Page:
“Well, now that you’re here—” She motioned for her father to remain sitting. “I’ll be out in a moment.” She entered her bathroom and used the toilet, thinking all the while about her father. There was little conversation about school: the proceeded directly to the public jaunt stations so they could return home, then she went straight to her room, changed into her night clothes, took her adjustment mixture, and was asleep in minutes.

It didn’t require a huge stretch of the imagination to understand why her father was there. She was fully aware he wanted to have a short talk—and to discuss a matter that didn’t require her mother. Annie finished and washed her hands, preparing for what would come next.

She returned to her sitting room: her father was at the table with two steaming mugs before him. He pushed one across the table as Annie took the empty chair. “I brought tea. I though you might enjoy some when you woke up.”

Annie wrapped her hands around the mug. “Thank you, Papa.” She waited a moment, warming her fingers against the ceramic, then stood next to the table with her arms spread.
Victor stood and gave him daughter a hug. “Welcome home, Anelie.”

“Thank you, Papa.” The last time Annie hugged her father was the first day she left for Salem. As she’d grown older she’d found it less necessary to have physical contact with her parents, but now she felt a hug was needed—if for no other reason than to show her father she still loved and cared for him. “I’ve missed you and Mama.”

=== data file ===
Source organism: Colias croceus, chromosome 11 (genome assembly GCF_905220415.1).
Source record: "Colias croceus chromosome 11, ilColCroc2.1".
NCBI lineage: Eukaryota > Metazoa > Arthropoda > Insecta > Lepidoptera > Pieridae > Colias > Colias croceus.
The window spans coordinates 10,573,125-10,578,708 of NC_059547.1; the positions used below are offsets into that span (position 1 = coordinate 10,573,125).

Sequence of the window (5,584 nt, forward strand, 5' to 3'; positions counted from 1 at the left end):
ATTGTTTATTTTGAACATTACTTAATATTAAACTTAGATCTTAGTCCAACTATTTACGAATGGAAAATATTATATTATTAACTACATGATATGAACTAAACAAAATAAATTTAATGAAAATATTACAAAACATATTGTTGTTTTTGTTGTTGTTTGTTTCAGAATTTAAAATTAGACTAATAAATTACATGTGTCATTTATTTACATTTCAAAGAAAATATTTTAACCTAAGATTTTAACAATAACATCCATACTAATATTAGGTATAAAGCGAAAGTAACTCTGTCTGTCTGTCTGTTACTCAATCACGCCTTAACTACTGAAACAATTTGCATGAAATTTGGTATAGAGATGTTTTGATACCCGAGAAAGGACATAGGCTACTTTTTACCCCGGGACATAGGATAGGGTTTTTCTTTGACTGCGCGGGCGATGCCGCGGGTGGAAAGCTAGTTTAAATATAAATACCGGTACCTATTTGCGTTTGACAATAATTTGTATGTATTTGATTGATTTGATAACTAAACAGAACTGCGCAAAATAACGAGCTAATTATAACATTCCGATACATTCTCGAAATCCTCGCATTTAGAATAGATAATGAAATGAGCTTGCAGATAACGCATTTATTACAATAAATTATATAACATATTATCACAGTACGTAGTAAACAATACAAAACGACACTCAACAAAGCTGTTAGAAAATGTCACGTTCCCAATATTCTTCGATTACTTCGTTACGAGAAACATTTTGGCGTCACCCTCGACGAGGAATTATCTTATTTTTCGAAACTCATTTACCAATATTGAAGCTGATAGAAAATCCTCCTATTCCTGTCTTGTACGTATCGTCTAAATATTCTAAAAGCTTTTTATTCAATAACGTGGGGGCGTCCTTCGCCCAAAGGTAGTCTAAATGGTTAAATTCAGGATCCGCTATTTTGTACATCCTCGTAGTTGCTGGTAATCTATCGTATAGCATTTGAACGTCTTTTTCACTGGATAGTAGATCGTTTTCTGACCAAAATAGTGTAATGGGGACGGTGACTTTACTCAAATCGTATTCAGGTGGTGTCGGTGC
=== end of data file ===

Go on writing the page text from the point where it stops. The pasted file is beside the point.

“And we’ve missed you as well.” He waited for her to sit before taking his seat. “It will be good to have you home for these next two weeks. And your grandparents are looking forward to seeing you.”

She finally took a sip of tea. “I’ve been waiting for that since Mama wrote and said we were getting together.”

“Yes, but we’re meeting on Christmas Eve instead of Christmas.” He slowly tilted his head a little to the right. “We all agreed it would be easier to get a room, and that everyone could spend more time together.”

“I agree.” Annie lightly tapped the rim of her mug. “That also gives us more time to spend together on Christmas.”

“That’s what our parents thought: as much as they want to see you, they thought the three of us should spend Christmas together as a family.” Victor waited a few seconds before staring across the table. “How is school?”

Annie stared at the surface of her drink. Now it begins— “It has been good. I can’t believe a year and a half is already over.”